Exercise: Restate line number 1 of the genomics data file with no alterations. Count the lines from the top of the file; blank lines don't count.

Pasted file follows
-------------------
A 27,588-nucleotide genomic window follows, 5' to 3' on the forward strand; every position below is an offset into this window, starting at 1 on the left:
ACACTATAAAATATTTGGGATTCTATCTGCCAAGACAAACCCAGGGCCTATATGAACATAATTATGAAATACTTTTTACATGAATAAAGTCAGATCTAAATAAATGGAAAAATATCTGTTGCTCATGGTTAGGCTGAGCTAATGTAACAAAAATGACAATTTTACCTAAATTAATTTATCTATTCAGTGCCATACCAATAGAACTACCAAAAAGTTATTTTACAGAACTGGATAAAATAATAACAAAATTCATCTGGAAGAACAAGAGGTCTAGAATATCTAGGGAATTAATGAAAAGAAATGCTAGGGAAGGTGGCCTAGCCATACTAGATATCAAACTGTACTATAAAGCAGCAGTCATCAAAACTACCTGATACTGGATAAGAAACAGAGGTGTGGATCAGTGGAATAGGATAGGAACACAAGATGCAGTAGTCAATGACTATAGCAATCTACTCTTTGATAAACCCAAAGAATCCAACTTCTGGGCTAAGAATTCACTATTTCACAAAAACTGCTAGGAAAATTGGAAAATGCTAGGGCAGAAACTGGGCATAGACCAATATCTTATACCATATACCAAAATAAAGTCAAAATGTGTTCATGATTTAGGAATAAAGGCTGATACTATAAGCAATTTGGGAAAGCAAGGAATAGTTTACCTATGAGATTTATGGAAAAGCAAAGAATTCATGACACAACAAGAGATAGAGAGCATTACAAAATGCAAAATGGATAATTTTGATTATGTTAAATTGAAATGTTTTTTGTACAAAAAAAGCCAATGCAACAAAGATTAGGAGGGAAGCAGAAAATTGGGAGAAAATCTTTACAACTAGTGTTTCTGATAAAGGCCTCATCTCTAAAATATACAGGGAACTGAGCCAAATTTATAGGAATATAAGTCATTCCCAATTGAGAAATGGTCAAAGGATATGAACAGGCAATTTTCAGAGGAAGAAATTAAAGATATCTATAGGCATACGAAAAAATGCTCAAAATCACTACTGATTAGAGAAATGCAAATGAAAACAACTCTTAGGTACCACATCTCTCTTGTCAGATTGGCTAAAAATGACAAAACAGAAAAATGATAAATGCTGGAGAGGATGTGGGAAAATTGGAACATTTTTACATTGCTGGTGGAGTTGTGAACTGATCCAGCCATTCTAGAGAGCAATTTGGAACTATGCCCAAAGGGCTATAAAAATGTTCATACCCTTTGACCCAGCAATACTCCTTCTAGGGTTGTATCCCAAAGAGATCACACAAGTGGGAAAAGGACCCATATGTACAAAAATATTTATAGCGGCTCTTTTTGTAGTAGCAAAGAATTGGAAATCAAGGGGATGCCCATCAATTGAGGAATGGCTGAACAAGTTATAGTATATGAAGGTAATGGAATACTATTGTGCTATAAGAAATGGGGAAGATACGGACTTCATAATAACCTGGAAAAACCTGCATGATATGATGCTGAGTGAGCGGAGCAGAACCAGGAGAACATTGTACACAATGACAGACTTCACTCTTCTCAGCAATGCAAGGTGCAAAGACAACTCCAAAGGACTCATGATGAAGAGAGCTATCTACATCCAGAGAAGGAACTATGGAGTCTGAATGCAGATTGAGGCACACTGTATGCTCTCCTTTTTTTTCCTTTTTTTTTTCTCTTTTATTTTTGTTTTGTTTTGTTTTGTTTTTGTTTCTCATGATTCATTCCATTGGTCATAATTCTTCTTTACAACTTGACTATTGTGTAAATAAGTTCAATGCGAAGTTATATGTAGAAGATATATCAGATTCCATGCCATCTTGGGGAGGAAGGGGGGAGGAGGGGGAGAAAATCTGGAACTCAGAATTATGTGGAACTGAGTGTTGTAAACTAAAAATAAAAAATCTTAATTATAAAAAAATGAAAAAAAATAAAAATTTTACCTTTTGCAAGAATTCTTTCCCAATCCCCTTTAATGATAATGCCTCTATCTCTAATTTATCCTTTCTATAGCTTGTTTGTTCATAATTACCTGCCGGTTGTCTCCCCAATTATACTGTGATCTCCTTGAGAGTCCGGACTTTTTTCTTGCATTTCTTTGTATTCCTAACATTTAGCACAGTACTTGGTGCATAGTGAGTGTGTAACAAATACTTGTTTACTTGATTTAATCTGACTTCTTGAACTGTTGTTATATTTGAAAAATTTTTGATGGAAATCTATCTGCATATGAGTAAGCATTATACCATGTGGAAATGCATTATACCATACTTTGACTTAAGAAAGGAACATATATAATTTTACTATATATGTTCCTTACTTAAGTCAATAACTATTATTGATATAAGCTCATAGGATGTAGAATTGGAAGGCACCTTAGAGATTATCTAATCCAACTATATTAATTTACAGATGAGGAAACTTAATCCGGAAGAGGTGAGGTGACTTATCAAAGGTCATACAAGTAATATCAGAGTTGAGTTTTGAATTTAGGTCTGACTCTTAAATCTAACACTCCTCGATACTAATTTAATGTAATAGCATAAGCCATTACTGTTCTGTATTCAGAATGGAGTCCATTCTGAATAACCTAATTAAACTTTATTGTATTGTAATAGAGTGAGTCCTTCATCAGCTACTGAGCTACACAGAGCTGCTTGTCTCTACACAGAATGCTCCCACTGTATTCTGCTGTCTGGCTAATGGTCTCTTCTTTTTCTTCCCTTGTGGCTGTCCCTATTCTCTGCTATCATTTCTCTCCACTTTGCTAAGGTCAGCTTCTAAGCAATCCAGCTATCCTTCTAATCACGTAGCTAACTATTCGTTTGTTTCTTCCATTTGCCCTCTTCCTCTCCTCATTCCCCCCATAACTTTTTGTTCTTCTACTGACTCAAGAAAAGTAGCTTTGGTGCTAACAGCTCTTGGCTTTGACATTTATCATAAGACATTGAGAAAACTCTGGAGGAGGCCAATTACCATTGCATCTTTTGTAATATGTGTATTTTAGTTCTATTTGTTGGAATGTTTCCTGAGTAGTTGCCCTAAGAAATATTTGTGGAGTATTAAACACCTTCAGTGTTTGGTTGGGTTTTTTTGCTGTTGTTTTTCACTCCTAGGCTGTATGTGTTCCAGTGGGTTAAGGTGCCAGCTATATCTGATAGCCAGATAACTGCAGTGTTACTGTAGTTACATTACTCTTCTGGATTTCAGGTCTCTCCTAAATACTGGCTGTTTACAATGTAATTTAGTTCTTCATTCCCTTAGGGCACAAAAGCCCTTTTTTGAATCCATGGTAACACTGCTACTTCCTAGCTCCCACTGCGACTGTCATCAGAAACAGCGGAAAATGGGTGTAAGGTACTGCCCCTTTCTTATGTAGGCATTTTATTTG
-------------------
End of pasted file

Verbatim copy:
A 27,588-nucleotide genomic window follows, 5' to 3' on the forward strand; every position below is an offset into this window, starting at 1 on the left: